MADRID — A Spanish judge is considering opening a criminal case against six former Bush administration officials for violating international law by devising a legal framework to allow torture of prisoners at Guantanamo Bay.

The case alleges that the officials knew their actions violated international legal treaties signed and ratified by the United States, including the Geneva Conventions and the Convention Against Torture.

It accuses the officials, including former attorney general Alberto Gonzales, of using their expert legal knowledge “to provide coverage for criminal actions that would be committed against prisoners,” according to the document filed in the Audiencia Nacional, Spain’s national court.

The case is now under review by Baltasar Garzon, the judge who unsuccessfully tried to bring Chilean dictator Augusto Pinochet to trial in Spain.

Five Spanish residents or citizens were Guantanamo prisoners. Furthermore, Spain is claiming jurisdiction because its legal code allows for the universal prosecution of some crimes defined in international treaties and conventions.

This is not the first time that Spain's Audiencia Nacional has applied the concept of universal jurisdiction to try alleged crimes in other countries. It has also investigated cases that took place in Argentina, Guatemala, Tibet, El Salvador, Rwanda and others.

Spain’s National Court sent former Argentine navy officer Adolfo Scilingo to prison for murder, illegal detention and torture during the Argentine dictatorship. The court dropped its case against Ricardo Cavallo, another former Argentine military officer accused of torture and murder, when he was extradited to be tried in Argentina.

The court is currently investigating accusations of genocide in Tibet by Chinese officials, the murders of Jesuit priests by the Salvadoran military and accusations of genocide of the Mayans in Guatemala. It has indicted and ordered the arrest of 40 Rwandan military for genocide and terrorism (so far, the Rwandan government has not complied with the arrest warrant).

But Alicia Gil Gil, an expert in international law and a criminal law professor at the National University of Distance Education, questions how well the case against the Bush officials will hold up. Protocol II Additional to the Geneva Conventions allows for the universal prosecution of crimes in international conflicts only, she said, and she is not convinced that the case adequately establishes Guantanamo as an international conflict as opposed to an internal one.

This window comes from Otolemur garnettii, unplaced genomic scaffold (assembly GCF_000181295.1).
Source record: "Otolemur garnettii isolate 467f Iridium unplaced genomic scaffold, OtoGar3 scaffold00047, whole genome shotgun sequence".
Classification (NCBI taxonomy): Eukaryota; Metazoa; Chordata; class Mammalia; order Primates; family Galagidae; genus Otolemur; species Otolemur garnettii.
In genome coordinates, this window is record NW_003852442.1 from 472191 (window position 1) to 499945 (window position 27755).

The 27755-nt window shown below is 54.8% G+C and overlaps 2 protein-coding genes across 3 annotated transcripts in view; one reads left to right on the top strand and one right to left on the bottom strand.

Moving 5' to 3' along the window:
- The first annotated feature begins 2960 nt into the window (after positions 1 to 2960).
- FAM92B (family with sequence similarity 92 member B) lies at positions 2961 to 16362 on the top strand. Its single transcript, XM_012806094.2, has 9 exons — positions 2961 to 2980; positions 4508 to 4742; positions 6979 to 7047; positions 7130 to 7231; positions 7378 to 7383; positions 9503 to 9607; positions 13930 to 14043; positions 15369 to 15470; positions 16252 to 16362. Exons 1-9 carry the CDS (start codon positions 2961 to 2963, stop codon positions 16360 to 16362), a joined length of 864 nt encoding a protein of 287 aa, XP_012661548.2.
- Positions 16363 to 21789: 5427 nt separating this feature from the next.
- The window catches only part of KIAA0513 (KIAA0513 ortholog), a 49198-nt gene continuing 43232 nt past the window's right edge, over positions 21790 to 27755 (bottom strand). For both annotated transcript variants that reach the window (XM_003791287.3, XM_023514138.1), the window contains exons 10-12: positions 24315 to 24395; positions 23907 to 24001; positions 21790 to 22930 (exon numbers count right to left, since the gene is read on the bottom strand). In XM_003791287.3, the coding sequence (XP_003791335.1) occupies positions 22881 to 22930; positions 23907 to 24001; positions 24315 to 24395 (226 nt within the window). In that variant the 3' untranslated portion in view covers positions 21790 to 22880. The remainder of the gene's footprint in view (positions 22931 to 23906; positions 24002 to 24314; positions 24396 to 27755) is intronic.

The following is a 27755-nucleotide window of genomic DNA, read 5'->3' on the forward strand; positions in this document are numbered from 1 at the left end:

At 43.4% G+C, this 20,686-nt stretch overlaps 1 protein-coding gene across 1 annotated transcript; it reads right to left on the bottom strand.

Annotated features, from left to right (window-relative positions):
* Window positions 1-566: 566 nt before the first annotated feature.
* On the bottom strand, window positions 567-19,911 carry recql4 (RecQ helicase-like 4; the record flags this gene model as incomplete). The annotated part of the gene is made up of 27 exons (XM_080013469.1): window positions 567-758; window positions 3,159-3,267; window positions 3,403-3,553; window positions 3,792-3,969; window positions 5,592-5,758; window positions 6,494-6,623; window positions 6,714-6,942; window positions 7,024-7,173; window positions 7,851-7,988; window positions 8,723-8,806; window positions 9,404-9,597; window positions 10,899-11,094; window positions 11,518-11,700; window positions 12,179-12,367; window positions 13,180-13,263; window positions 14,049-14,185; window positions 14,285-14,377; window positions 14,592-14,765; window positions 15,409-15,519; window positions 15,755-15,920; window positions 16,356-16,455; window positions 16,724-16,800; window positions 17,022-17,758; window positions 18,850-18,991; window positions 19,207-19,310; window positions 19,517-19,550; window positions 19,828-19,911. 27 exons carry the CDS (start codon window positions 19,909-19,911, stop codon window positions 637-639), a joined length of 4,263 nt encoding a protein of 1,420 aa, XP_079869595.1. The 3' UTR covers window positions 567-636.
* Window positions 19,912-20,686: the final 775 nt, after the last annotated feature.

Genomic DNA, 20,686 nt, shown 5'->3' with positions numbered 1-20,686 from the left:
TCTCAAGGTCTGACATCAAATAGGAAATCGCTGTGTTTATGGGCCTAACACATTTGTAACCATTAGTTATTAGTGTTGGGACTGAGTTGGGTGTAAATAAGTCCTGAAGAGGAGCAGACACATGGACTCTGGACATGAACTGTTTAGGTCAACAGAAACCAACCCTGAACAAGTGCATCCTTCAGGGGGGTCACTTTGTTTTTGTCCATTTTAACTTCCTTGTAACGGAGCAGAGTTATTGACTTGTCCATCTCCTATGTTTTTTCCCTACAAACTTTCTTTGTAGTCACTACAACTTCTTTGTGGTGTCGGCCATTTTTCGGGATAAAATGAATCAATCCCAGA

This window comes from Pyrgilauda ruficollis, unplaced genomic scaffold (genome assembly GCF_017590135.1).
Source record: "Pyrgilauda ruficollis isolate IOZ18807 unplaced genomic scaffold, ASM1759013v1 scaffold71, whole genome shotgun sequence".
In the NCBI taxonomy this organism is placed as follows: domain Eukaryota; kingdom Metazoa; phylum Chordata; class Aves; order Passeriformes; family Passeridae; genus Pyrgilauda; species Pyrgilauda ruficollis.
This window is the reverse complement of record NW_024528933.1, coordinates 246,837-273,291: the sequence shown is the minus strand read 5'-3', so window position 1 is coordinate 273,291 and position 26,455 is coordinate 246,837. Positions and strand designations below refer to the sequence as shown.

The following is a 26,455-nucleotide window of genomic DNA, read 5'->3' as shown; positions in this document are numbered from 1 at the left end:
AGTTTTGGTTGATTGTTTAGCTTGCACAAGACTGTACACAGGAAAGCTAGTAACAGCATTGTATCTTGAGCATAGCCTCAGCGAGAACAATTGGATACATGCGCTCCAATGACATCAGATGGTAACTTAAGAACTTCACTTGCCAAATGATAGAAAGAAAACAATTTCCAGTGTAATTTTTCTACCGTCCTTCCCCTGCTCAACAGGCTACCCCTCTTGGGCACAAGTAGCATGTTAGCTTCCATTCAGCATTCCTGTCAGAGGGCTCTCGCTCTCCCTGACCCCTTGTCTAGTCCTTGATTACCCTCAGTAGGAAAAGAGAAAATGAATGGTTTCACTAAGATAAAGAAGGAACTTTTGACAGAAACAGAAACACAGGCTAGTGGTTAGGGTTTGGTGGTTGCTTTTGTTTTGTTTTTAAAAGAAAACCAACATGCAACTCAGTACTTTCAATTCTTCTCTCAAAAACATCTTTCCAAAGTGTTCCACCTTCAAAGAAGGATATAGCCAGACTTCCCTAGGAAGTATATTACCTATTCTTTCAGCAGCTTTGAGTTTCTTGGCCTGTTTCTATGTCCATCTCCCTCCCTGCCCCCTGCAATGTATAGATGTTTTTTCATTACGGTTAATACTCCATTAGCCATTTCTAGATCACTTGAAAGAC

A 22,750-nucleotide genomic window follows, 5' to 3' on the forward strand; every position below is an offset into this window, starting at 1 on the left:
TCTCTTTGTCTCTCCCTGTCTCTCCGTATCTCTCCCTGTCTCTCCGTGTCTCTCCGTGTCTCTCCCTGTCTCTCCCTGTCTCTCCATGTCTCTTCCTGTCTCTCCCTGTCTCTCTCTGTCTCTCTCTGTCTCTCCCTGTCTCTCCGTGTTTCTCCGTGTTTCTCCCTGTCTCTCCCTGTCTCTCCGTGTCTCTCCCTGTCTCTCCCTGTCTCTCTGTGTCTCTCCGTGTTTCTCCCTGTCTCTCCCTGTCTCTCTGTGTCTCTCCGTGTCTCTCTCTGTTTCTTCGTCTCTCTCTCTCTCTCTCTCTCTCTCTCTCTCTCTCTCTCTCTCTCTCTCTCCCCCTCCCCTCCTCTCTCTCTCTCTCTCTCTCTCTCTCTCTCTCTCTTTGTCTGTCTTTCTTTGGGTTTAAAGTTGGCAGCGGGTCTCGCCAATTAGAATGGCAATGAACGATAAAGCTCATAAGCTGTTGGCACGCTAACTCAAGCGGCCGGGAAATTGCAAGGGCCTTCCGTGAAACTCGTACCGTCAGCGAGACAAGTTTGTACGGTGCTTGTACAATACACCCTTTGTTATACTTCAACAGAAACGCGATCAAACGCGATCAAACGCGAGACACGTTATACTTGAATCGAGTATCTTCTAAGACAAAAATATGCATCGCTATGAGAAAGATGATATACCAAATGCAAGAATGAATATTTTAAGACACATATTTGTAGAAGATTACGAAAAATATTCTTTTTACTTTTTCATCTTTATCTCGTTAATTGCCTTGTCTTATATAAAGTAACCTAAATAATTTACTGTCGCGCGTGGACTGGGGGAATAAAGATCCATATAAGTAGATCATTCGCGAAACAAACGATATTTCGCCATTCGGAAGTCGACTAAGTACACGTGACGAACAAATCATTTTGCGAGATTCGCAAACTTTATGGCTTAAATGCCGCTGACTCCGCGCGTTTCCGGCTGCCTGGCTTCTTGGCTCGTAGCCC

The Spanish media reported Thursday that Attorney General Candido Conde-Pumpido said he will not support the National Court pursuing the case, arguing that if the alleged crime is abuse of prisoners, the case should be against the perpetrators. His decision is not binding. Judge Garzon could still decide to move the case forward.

Gil Gil said the attorney general's decision and the fact that the accusation is not brought by victims but rather by an "acusacion popular," or public prosecution, may narrow the case's chances for success. The suit was filed by a group of lawyers representing the Association Pro Dignity of Prisoners.

Gonzalo Boye, one of the lawyers who prepared the document, is hopeful Garzon will accept the case. If so, he said the scenario could be as follows: Judge Garzon would request the officials’ presence in Spain; if they did not come, an arrest warrant and extradition order could be issued.

If the officials do not leave the United States, it would be almost impossible to prosecute them. If they travel abroad, though, they could face arrest and extradition if they travel to a country that has an extradition treaty with Spain. Mexico and Canada, for example, have such treaties.

Ultimately, the decision is up to the government that would be extraditing the officials. Some countries, for example, refuse extradition if the detainee could face the death penalty in the country asking for extradition.

The 98-page document filed in court describes how objections by the legal departments of the Air Force, Navy, Army and the Marine Corps to 18 proposed new interrogation techniques were ignored. The concept of torture was redefined to permit these techniques, the document says.

To further support the alleged accusations, the document reasons that President Barack Obama’s executive order revoking Bush administration policies on the treatment of prisoners “confirms the existence of the legal framework to protect torture” and demonstrates that it was illegal.

The document points out that Article 2.2 of the Convention Against Torture states “no exceptional circumstances whatsoever” can justify torture. And it resolves, “Guantanamo does not constitute a 'judicial limbo' in any form, because it has never ceased being protected by international law and by the U.S. Constitution.”

The accusation concludes the actions of these U.S. officials provided those accused of terrorism with impunity, as evidence obtained at Guantanamo is not accepted in court. In Spain, two former Guantanamo prisoners charged with belonging to Al Qaeda, Hammed Abdurrahman and Lichen Ikassrien, were absolved and released when the courts said they could not use the interrogations obtained in Guantanamo because the defendants' fundamental rights had been violated.

The U.S. officials named in complaint are Gonzales; former Vice President Dick Cheney’s legal counsel David Addington; general counsel of the Department of Defense William J. Haynes; former undersecretary of defense for policy Douglas Feith; and Justice Department officials Jay S. Bybee and John Yoo.

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